It Doesn’t Comfrey, You Know

I learned yesterday about a saying in German where if something goes wrong someone will say ‘That wouldn’t have happened if you’d put your glasses on.’ I don’t know what it is in German but it’s good to have a phrase like this which smooths away conflict, a joke which everyone recognises as such and which creates common ground where there might have been argument. This happens in families too: like most families I suspect, we have catch-phrases that have to be said in a given set of circumstances. When coffee grounds spill somebody will always say ‘that’s grounds for divorce!’ and when things go wrong on a Thursday it is compulsory to comment ‘I never could get the hang of Thursdays.’ And on The Simpsons, Homer comes up with the phrase ‘it’s my first day’ which people start using all over the world to justify the most horrendous cock-ups.

So it is inevitable when I tell OH that I’ve spent the afternoon gathering comfrey that I will hear the phrase ‘it doesn’t come free, you know.’ Which is funny but entirely untrue because it is free and it grows all over the place. I now have a bag-full of the stuff which will be melted down – well, left to liquefy anyway – and then added to water to fertilise our plants. Comfrey leaves are high in nitrogen and make an excellent plant food. You can place the leaves round the base of a plant as well if you don’t want to go to the trouble of making the liquid.

And that was Monday. It’s bloody wet here, what’s it like where you are?

Kirk out

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24th Century Who?

This was our conversation this morning:

OH:  Someone said my writing is like 24th-century Dickens

Me:  24th-century Dickens?  I can’t begin to imagine what that’s like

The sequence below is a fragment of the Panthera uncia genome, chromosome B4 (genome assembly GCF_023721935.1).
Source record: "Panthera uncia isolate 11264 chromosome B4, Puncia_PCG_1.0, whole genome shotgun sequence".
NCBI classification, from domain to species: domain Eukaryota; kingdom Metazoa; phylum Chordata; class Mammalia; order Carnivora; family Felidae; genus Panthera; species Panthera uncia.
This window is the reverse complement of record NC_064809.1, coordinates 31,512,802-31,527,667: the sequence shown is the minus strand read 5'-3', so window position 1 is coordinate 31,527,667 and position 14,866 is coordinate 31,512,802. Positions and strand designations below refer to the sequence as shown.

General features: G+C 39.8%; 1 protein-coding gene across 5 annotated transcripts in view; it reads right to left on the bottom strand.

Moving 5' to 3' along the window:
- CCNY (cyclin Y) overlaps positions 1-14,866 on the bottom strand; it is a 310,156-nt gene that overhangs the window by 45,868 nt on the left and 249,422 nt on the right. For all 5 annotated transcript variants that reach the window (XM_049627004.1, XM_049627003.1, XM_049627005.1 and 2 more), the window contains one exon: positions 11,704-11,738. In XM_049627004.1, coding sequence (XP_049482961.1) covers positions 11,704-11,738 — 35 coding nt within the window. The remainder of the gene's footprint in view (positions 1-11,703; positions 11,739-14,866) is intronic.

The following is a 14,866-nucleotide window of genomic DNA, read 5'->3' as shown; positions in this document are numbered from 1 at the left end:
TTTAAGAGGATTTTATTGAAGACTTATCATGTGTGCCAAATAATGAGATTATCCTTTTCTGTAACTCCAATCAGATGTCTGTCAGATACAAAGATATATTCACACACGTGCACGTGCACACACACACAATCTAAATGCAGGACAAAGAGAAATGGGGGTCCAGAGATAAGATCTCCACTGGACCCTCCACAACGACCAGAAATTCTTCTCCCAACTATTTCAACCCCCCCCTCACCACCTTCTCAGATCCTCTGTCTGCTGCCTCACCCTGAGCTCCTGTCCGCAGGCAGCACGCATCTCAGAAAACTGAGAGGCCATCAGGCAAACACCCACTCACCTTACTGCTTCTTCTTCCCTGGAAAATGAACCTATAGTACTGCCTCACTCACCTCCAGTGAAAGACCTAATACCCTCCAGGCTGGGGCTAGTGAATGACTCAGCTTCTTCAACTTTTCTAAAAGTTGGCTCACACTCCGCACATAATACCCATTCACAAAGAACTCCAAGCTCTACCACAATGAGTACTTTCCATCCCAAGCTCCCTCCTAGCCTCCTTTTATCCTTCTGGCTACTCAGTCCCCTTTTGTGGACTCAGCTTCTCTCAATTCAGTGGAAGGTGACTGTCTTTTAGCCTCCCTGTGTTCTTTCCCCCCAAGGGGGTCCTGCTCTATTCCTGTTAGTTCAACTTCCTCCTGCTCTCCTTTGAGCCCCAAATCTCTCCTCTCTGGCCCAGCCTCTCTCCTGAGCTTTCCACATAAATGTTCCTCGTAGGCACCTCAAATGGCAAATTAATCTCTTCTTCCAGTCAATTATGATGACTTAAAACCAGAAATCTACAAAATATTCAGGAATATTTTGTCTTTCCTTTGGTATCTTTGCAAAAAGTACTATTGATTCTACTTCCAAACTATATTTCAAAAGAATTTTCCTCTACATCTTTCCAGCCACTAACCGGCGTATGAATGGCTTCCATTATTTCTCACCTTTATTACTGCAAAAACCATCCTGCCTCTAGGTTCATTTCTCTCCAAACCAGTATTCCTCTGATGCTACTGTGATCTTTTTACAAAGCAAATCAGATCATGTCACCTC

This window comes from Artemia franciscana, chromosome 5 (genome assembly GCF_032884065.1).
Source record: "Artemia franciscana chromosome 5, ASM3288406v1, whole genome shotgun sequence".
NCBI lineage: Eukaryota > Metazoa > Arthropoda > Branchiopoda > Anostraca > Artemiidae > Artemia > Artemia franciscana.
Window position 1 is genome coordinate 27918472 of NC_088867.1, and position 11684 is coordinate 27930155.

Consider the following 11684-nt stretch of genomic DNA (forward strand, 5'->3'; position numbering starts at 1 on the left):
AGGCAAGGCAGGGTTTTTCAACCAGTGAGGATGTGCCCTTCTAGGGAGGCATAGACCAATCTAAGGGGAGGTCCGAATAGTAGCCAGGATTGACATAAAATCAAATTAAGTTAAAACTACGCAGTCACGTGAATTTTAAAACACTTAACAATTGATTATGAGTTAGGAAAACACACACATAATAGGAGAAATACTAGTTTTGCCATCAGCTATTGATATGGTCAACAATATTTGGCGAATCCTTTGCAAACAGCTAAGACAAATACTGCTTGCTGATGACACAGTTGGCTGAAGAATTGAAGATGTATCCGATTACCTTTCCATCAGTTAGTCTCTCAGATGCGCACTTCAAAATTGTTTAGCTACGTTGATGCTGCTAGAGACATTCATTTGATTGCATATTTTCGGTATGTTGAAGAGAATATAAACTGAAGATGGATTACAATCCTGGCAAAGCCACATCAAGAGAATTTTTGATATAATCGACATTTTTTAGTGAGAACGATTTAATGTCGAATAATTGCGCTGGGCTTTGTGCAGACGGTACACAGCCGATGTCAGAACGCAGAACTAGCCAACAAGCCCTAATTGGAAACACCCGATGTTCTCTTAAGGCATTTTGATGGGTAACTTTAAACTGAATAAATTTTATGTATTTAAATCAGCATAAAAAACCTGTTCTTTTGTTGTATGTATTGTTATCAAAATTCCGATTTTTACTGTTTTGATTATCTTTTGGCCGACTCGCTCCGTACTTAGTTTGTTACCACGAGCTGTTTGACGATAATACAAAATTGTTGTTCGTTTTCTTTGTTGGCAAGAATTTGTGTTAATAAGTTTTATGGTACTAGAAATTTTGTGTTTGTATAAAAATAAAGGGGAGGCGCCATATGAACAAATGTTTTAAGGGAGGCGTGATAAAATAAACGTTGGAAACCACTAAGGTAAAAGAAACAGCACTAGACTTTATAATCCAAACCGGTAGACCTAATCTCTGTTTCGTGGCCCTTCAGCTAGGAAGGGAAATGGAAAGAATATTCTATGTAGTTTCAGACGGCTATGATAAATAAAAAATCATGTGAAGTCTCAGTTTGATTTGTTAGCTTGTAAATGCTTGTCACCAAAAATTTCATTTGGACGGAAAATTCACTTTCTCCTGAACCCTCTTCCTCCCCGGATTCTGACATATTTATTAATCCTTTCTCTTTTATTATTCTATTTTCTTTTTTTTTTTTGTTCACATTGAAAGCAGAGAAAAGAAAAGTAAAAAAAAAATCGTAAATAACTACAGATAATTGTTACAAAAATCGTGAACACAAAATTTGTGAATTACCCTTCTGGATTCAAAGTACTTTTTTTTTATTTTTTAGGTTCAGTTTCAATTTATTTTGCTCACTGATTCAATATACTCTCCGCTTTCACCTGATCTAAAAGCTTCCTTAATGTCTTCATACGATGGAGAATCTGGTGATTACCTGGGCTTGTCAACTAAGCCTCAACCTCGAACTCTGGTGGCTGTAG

OH:  It’s like my writing.

Me:  Right.  Well that’s me told…

It’s terribly bracing out there, like Skegness in July with a brisk breeze, a wind that rolls up its sleeves and says ‘right, let’s get that washing dried quick’, an invigorating environment that stirs you up and rouses the blood, just so long as you don’t spend too long out in it.  I’m happy to see that my broad beans are poking like tiny green hands through the soil and the spinach is tenderly sprouting.  Potatoes and butter beans are already showing so as soon as everything’s up I can start weeding in earnest.

My comfrey seeds are in and I’m only waiting for it to be a little less bracing before I plant out all my seedlings.  The basil will have to wait a bit though as it needs to be really warm for it to thrive.  Sadly I don’t think it’ll ever be warm enough for this to happen, but it looks good.

Apparently I got the date wrong yesterday and it’s May 4th today.  Who knew?  (Well, everyone else I expect…)

May Al Stewart be with you.

Kirk out

Comfrey Cuttings? Cut!

Image result for comfrey open source images

I just discovered this post lurking in the drafts folder: I wrote it a week ago and thought I’d published it, but not so.